When you think of fall foods, does jello flit through your head?

Probably not.

What if the jello flavor were....chai tea? And what if we took it a step further by adding some spiced rum?

And then went even 5 steps further and topped it with pumpkin pudding?! Now we're talking!

This really is a fun little appetizer type dessert-ish un-drink almost cocktail, that would be great for your fall get-togethers. If you're not into rum, thats fine. Just leave it out. No worries. The beauty of this is that you control the strength of everything, from how strong and sweet the tea is to how strong (or non-existent) the alcohol  is.

Chai Tea Jello Shots
Makes approximately 12 shots (depending on the shot size)

2 cups boiling water
1/2 cup sugar, or according to taste. I recommend making it a bit extra sweet to balance the rum.
3 chai tea bags
2 packets of unflavored gelatin
1/4 cup spiced rum or according to taste (optional)
12 spoonfuls of pumpkin pudding (recipe to follow if needed)
Ground cinnamon
Ground nutmeg
12 whole roasted pepita seeds plus more for grinding

Stir the sugar into the boiling water until dissolved. Remove from heat and add the tea bags. Allow to steep for several minutes. Remove teabags, squeezing out the excess "tea" from the bags. Taste, adjust sugar if needed.

Stir in the gelatin and stir continuously until thoroughly dissolved, about 5 minutes. Add in the rum. Taste, adjust accordingly.

Carefully fill your shot glasses

Refrigerate for a few hours or over night.

Meanwhile, make some pumpkin pudding. The recipe below makes more than you'll need, but it's really good, so you'll want to eat it anyway. (or make more shots hee hee)

Pumpkin pudding:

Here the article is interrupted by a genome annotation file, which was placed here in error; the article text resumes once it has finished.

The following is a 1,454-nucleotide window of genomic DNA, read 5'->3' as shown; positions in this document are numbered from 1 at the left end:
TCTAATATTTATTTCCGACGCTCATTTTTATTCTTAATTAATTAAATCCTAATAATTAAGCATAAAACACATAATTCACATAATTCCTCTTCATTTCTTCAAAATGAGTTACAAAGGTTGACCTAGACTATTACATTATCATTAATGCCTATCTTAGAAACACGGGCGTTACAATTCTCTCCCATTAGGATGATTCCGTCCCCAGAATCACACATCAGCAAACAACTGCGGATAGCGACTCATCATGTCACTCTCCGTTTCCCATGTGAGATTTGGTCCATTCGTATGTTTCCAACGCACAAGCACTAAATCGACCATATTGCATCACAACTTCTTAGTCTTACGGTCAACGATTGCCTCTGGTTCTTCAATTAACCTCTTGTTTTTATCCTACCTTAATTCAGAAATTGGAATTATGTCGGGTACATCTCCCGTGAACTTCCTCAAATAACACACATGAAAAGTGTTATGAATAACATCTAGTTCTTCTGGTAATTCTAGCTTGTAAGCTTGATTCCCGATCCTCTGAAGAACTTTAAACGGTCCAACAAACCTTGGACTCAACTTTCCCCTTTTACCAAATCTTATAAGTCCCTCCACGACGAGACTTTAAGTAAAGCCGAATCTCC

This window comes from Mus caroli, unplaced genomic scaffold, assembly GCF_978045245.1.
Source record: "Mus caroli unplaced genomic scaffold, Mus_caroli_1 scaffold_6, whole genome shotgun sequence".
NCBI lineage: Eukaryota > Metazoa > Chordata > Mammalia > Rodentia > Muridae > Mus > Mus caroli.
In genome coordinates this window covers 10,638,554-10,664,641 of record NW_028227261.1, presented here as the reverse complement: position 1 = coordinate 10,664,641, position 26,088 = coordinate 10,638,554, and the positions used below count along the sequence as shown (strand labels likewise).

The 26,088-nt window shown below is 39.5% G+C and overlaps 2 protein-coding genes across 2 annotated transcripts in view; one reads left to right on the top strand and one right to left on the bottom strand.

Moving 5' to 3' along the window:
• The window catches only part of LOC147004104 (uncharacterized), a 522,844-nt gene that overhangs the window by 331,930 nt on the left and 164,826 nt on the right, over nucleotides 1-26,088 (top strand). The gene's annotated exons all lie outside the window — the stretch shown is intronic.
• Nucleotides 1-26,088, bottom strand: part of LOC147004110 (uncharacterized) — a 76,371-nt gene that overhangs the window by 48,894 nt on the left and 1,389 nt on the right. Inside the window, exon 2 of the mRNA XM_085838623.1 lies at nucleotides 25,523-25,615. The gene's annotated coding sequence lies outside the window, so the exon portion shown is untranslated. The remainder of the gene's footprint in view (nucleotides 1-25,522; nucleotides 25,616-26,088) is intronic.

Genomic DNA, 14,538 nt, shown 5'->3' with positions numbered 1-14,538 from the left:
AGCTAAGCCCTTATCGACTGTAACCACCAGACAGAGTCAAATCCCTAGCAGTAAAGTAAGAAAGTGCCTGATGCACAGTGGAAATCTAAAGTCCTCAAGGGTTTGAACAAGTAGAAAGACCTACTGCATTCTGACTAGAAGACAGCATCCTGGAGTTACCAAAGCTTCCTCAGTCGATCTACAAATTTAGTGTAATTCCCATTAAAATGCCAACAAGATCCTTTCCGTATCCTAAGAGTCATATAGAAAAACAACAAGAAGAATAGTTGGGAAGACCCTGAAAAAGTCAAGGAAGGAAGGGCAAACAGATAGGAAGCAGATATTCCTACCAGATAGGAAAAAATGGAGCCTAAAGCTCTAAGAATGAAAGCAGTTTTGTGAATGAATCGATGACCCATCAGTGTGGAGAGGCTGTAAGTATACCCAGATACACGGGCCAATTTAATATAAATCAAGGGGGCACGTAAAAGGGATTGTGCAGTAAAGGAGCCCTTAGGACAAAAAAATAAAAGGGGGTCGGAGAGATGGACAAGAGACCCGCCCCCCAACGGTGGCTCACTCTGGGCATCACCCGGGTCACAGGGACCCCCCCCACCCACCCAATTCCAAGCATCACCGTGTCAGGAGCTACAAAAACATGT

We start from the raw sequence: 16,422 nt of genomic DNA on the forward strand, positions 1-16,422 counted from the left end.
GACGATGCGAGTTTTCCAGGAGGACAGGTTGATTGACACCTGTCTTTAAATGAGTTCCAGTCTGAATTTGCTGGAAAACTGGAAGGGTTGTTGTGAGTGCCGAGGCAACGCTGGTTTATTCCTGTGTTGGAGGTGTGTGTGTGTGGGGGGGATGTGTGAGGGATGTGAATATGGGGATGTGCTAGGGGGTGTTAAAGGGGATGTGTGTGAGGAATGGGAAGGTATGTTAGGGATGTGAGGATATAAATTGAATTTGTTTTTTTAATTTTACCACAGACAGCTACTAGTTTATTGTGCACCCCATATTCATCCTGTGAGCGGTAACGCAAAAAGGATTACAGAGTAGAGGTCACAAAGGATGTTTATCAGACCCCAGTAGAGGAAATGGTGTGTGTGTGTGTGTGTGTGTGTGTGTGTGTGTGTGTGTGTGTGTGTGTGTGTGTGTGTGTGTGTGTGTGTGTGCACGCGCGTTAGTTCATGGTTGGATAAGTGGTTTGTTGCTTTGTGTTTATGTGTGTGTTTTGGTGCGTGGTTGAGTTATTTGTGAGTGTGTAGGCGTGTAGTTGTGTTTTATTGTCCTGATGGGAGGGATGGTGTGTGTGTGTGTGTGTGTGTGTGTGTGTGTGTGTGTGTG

Inspired by: My Recipes

6 tablespoons sugar
2 tablespoons cornstarch
1 3/4 cups milk (I didn't have enough milk so I used cream and it was wonderful)
1 large egg
1/2 cup canned pumpkin
1 teaspoon vanilla extract
1/2 teaspoon cinnamon
1/8 teaspoon salt
1/8 teaspoon ground nutmeg

Combine the sugar and cornstarch in a medium saucepan over medium heat. Combine the milk and the egg, whisking together thoroughly. Gradually add to the sugar and cornstarch and bring to a boil, whisking constantly. Whisk and stir for 1 minute. Remove from heat.

Combine the pumpkin, vanilla extract, cinnamon, salt and nutmeg in a bowl. Slowly add the pumpkin mixture to the milk mixture, whisking constantly. Place the pan over low heat and cook for 3 minutes, stirring constantly, until thoroughly heated. DO NOT BOIL!

Divide among 4 dessert bowls (or one big bowl), cover the surface with plastic wrap and chill.

Once everything is chilled, take a handful of pepitas and grind them up in a spice grinder (I have an extra coffee grinder that I use just for spices).

Set up garnish station with a bit of cinnamon, nutmeg and extra pepitas

Place a dollop of pumpkin pudding on each shot, sprinkle with cinnamon, nutmeg and ground pepitas and top with a whole pepita seed. 

Serve with tiny spoons and enjoy leisurely. 

.Appetizers and Drinks
Soups, Stews, Chili, and Casserole
Salads and Side Dishes
Main Dishes
Desserts and Baked Goods
Sunday SupperJoin the #SundaySupper conversation on twitter on Sunday! We tweet throughout the day and share recipes from all over the world. Our weekly chat starts at 7:00 pm ET. Follow the #SundaySupper hashtag and remember to include it in your tweets to join in the chat. Check out our #SundaySupper Pinterest board for more fabulous recipes and food photos. Would you like to join the Sunday Supper Movement? It’s easy! You can sign up by clicking here: Sunday Supper Movement.

Sunday, September 7, 2014

Roasted Kabocha Squash #SundaySupper

Squash. When I was a kid, I didn't think I liked "squash". Probably more cuz of the name than anything. It just didn't sound right. Squash. Thank God, I figured out as an adult that I really love the stuff!